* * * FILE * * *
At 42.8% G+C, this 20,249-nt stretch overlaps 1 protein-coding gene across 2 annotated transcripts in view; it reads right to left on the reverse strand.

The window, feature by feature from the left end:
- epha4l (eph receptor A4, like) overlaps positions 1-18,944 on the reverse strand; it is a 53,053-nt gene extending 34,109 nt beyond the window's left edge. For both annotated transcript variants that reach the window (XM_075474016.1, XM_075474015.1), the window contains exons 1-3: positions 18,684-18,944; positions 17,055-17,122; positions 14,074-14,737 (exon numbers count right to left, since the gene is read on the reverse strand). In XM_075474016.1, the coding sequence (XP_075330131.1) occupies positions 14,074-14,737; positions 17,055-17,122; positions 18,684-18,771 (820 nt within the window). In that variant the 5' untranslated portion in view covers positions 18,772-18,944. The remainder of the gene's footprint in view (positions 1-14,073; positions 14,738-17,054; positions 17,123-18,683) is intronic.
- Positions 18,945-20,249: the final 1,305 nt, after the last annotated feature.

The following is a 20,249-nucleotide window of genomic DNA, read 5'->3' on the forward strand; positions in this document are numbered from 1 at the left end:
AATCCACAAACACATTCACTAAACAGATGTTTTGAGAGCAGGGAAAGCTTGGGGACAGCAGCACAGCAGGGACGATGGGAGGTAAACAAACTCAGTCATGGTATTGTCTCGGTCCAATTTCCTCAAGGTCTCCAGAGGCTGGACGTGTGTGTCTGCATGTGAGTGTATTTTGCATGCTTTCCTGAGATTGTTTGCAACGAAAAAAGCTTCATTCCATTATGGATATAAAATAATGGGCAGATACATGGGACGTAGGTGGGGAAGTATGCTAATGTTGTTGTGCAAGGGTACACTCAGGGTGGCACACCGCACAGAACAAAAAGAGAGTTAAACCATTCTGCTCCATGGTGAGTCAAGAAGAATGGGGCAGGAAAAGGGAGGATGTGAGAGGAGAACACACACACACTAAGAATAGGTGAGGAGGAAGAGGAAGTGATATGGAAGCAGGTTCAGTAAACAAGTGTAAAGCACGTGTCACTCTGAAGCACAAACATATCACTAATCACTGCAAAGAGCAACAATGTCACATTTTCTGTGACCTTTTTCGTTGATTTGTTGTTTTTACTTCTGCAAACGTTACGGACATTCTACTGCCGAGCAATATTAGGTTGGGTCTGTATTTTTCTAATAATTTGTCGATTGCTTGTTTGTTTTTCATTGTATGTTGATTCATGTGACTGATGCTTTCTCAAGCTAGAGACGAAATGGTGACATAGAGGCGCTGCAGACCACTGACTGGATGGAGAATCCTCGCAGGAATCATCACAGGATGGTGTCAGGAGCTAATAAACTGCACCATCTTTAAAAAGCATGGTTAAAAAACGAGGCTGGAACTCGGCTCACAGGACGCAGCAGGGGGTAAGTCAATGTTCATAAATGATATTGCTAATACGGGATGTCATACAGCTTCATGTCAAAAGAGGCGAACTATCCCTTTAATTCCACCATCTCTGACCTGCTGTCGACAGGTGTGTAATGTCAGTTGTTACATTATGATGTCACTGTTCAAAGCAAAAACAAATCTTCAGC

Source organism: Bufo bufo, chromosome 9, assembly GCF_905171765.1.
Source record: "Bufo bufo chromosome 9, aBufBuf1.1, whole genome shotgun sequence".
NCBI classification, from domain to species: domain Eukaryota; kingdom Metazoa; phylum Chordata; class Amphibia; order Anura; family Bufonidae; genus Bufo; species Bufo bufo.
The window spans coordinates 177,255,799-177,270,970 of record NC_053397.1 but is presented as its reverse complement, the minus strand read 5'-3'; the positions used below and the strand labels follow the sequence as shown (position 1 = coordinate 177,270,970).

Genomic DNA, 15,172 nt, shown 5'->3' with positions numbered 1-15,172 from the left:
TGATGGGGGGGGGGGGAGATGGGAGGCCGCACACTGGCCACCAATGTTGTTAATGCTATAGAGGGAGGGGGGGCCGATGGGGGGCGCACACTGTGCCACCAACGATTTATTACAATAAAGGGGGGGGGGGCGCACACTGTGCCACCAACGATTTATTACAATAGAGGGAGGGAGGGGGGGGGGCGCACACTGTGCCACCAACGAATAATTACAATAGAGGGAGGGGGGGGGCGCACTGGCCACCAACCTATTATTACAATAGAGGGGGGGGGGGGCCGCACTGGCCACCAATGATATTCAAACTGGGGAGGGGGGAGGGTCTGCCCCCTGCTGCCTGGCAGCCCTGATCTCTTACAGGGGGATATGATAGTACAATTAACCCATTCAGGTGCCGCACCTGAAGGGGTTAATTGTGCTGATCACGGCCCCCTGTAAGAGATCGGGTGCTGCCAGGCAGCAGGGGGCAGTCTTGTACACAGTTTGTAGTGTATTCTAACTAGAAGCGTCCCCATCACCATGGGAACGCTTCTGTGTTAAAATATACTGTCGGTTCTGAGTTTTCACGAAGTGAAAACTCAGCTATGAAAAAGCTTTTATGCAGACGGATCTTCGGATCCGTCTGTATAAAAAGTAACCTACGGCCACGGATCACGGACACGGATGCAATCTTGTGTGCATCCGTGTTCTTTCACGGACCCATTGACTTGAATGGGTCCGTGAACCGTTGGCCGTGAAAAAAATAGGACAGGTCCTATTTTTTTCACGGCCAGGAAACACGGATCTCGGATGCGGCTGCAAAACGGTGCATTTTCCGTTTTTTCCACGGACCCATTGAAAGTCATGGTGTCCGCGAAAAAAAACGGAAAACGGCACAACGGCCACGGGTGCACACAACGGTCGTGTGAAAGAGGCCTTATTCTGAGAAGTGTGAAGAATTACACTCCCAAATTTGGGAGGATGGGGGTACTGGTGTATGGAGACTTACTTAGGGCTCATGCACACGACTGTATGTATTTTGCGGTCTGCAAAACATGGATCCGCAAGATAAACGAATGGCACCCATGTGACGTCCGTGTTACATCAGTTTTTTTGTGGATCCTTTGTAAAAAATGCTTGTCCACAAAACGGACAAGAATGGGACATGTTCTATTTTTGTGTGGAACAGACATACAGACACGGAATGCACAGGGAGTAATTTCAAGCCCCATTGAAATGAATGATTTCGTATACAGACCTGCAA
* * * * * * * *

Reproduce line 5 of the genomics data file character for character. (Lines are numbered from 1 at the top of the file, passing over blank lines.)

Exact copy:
The following is a 20,249-nucleotide window of genomic DNA, read 5'->3' on the forward strand; positions in this document are numbered from 1 at the left end: